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Global temperatures rising, climate threat is dire

Ōtepoti – Significant work is needed to reduce greenhouse gas emissions, reverse biodiversity loss and invest in renewable energy and climate financing.

Without urgent action, climate change hurts the ability to meet all 17 sustainable development goals. With global temperatures rising, the climate threat is dire.

If 2020 was defined by covid, then 2021 is so far defined by climate change and the need for urgent action – yesterday.

The UN says the planet is warming even faster than the world  thought as 2021 has been characterised by extreme, climate-related weather events.

Despite a brief moment when it seemed pandemic lockdowns might reduce greenhouse gas emissions, 2020 saw record emissions and tied for the hottest year ever.

Emissions at the end of December 2020 were two percent higher than the same month in 2019, according to the UN’s latest sustainable development goals report.

The world remains woefully off track in meeting the Paris Agreement target of limiting global warming to 1.5 C above pre-industrial levels and reaching net-zero carbon dioxide (CO2) emissions globally by 2050, the report says.

Climate change will hurt the planet’s ability to meet all 17 sustainable goals.

Poor air quality and polluted water create health risks, with a disproportionate impact on people of colour and poor countries. Droughts and rising sea levels harm our food supply, increasing food insecurity and hunger.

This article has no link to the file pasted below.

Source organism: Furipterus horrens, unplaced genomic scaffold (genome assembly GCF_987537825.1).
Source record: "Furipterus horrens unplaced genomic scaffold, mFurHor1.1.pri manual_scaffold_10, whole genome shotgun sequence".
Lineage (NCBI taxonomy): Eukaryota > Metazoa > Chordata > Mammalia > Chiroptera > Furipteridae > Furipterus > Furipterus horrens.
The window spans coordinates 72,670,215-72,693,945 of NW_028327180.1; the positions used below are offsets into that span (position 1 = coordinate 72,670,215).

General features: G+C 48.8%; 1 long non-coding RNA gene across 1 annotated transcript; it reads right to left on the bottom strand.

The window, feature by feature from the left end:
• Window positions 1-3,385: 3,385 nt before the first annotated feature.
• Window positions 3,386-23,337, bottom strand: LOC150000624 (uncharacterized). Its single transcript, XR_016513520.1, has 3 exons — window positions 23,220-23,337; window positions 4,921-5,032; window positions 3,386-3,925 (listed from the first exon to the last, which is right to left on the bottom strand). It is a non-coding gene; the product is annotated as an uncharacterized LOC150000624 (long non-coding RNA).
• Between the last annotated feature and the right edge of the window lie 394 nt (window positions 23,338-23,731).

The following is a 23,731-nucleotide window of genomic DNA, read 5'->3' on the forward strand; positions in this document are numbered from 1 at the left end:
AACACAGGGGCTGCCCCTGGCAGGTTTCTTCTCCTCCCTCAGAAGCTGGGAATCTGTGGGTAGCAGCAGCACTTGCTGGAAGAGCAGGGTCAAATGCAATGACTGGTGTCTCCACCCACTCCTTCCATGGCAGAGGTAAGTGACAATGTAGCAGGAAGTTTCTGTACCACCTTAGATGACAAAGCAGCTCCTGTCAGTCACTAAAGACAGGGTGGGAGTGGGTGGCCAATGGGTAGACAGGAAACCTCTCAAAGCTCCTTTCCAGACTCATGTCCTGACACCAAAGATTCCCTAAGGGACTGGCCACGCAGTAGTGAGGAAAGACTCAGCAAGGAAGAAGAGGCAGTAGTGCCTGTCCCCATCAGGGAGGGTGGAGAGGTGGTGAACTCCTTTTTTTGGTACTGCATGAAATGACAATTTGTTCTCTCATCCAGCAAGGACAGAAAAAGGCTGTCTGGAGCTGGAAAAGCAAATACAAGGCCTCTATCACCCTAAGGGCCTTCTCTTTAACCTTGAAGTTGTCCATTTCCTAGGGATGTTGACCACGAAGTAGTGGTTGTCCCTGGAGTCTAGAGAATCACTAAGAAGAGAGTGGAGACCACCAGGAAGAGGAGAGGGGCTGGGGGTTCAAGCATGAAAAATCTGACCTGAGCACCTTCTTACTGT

Biodiversity loss not only harms economies and livelihoods, but also puts us at greater risk of another pandemic.

The upside is theworld is seeing action – and the appetite and financing for more.

As of December 2020, over two thirds of the world’s GDP was being generated in places with actual or intended net zero by 2050 targets, covering over half the world’s population and emissions.

When it comes to the environment-focused goals, the UN report says little progress has been made and an alarming amount of work still needs to be done.

Greenhouse gas emissions continue to rise and need to be reduced by 45 percent by 2030 from 2010 levels and reach net-zero emissions by 2050.

In the ocean, while marine protected areas have increased significantly, increases have plateaued, while ocean dead zones – areas of water that lack sufficient oxygen to support marine life – increased from around 400 in 2008 to approximately 700 in 2019.

The planet is seeing greater investment in mitigation efforts – development of renewable energy, provision of climate finance, protection of land and marine ecosystems – but more funding is needed.

The appetite among governments, businesses and other stakeholders to do what it takes to stop the destruction of the planet – and a recognition that urgent action is needed now.

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